In one high-profile case, Bishop served as the caseworker in a bitter custody dispute involving Baby T,

January 26, 2014 § Leave a comment

 

Tuesday, June 4, 2013

BURKE’S MANIPULATED LEGAL SYSTEM TO OBTAIN AFRICAN AMERICAN CHILD
FROM MOTHER WHO WAS INITIALLY USING DRUGS BUT EDWARD BURKE exhausted a lot of political influence making sure judges unlawfully framed an innocent man for impregnating a woman Police officer who was impregnated by her natural biological father in an incestuous manner noted through out this blog who was a Police officer. 

Patrick Murphy, whose office is the lawyer for Baby T, sent a letter to DCFS Director Jess McDonald on Thursday that accused the agency and Appellate Judge Anne Burke, Baby T’s foster mother, of obstructing visitation.

Some of the same players under Alderman Edward Burke’s control and authority was Department of Children & Family Services attorney Jess McDonald and Donald P. Jonker who manufactured charges against myself claiming that my daughter was attacked using martial arts as a form of discipline.

The key Appellate Judges who was responsible for obstructing any success in the courts were Thomas E. Hoffman and Shelvin Louise Marie Hall.

By David Kidwell, Tribune reporter | January 24, 2011
The two Appellate Court judges responsible for tossing Rahm Emanuel from the ballot in February’s mayoral race both won their jobs after being anointed by a Chicago political power broker who openly supports an Emanuel opponent. Whether or not their opinions are colored by politics, the case has recharged the debate among critics who decry a process of selecting judges that relies more heavily on political clout than merit. Longtime Appellate Court Judges Thomas E. Hoffman and Shelvin Louise Marie Hall — who on Monday ruled that Emanuel’s stay in Washington precludes him from running for mayor this year — were both judicial candidates slated for election by the Cook County Democratic Party judicial slating committee chaired by Ald. Edward Burke, 14th.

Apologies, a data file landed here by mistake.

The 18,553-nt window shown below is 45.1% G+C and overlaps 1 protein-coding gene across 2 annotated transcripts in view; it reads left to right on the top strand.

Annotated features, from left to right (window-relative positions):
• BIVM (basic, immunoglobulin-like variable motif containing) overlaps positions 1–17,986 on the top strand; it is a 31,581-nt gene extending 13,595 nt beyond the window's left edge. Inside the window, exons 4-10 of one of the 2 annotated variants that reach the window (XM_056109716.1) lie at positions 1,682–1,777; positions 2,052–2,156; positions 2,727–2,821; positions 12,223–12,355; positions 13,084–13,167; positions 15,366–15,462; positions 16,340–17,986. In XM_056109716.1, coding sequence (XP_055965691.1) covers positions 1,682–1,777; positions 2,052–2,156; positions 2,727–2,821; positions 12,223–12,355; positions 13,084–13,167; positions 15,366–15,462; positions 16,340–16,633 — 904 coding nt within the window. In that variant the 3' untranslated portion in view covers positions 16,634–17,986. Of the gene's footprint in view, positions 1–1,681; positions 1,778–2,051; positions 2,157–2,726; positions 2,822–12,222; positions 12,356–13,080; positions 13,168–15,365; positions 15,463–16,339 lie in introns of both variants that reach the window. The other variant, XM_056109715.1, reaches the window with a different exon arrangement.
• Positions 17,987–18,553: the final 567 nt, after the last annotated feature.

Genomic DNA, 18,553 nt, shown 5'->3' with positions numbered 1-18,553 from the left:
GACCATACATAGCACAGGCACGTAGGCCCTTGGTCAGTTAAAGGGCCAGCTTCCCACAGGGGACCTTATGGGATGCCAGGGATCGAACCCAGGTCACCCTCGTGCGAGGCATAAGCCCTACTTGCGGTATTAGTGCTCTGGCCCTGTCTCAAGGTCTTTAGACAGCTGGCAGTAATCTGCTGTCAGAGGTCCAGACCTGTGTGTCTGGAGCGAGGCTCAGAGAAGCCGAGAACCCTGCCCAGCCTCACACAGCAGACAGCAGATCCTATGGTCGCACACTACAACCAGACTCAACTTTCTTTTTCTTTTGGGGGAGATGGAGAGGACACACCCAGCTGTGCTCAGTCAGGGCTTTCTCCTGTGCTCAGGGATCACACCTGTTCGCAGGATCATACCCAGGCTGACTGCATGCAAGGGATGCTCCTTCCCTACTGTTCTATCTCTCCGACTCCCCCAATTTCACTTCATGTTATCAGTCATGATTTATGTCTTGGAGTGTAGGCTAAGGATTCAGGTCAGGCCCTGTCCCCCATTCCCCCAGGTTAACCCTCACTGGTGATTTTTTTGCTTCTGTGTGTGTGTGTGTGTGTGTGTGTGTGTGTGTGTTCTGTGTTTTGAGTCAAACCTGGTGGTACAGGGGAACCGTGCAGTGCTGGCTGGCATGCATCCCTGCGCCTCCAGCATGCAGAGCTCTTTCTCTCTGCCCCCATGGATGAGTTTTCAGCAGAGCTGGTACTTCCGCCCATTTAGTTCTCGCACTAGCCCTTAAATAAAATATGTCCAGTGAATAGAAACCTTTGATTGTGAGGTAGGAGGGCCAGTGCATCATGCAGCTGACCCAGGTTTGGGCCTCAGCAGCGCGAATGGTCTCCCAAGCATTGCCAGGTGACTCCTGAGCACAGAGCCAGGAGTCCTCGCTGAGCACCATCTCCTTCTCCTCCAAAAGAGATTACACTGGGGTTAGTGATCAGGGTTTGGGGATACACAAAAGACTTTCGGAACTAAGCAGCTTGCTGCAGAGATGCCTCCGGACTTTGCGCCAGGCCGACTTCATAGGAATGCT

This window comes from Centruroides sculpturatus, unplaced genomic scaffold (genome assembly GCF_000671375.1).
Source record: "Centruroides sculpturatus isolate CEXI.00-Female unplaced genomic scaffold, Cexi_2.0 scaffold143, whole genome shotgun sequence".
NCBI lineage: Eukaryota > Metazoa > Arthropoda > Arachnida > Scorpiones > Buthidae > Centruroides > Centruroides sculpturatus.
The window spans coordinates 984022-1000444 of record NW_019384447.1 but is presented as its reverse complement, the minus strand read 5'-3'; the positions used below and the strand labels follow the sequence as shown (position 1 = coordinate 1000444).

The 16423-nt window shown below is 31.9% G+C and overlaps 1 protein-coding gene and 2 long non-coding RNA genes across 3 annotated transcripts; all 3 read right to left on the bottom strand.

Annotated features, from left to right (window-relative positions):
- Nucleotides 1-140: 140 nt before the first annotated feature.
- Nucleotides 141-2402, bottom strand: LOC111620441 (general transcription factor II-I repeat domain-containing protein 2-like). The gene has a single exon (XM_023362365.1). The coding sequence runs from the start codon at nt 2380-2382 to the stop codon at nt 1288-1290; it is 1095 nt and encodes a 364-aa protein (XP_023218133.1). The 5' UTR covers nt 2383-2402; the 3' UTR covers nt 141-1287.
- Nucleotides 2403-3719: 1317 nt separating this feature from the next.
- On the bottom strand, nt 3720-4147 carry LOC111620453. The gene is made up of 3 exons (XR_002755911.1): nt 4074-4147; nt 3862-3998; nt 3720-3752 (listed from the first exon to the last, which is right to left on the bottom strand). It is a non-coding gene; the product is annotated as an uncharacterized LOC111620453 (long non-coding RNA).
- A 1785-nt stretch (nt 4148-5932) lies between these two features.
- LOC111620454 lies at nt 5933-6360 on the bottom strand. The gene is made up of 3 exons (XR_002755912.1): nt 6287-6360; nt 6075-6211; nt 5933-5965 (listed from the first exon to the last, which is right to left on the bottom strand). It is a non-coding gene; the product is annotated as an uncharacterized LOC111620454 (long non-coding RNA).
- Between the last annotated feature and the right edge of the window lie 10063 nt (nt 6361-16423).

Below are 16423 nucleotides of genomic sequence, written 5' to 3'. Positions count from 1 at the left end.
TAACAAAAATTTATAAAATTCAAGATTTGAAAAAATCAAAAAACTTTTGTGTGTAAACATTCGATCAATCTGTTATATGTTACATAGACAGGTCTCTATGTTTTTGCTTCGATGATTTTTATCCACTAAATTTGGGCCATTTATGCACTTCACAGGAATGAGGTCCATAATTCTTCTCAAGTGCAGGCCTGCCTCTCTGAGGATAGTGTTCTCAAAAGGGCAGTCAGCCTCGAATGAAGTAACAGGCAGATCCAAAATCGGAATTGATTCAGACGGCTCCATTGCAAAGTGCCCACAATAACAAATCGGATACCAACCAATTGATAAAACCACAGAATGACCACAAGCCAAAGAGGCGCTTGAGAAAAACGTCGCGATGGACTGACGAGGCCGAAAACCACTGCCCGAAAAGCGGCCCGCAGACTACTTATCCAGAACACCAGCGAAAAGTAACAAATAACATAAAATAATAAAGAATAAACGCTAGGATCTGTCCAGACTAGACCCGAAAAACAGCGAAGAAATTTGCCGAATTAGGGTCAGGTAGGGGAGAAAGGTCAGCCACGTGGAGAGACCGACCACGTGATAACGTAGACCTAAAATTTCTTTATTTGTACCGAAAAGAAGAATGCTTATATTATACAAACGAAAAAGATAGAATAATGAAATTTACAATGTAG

NEWS
July 14, 1999
After initial test reports indicated that Tina Olison, the mother involved in a child custody dispute with a prominent Cook County political couple, had tested positive for opiates, more extensive drug testing was negative. “This is just what we expected,” said Anita Rivkin-Carothers, Olison’s attorney, after receiving the results of more sophisticated tests from a Pennsylvania lab that found no narcotics. After the initial “quick strip” test results were said to be positive, Olison and her attorneys contended that the test, conducted at the Family Guidance Center in Chicago, was faulty.
NEWS
October 27, 1998
A witness testified Monday that Tina Olison showed she could be a capable parent when she successfully confronted her drug and alcohol addiction in March 1996 and complied with requests made by the Illinois Department of Children and Family Services. For the past three weeks, Olison has been battling Appellate Court Judge Anne Burke and her husband, Ald. Edward Burke (14th), in Cook County Juvenile Court to regain custody of her young son, who is known as Baby T. On Monday, Samella Abdullah, a clinical social worker from Chicago, testified that she reviewed several documents and visited with Olison one morning to form the basis of her opinion.
NEWS
October 31, 1998
Circuit Judge Judith Brawka set Monday for closing arguments in the parental-fitness case of recovering cocaine addict Tina Olison. Brawka, who was brought from Kane County to hear the case in Cook County Circuit Court, also said she expects to deliver her ruling on Wednesday. At stake is the future of the 2 1/2-year-old boy who almost since birth has been in the foster care of Ald. Edward Burke (14th) and Appellate Court Judge Anne Burke. The Burkes have pressed their interest in adopting the child, known as Baby T. In a final day of testimony, state’s attorneys prosecutors on Friday recalled two witnesses to rebut earlier testimony.
NEWS
December 15, 1998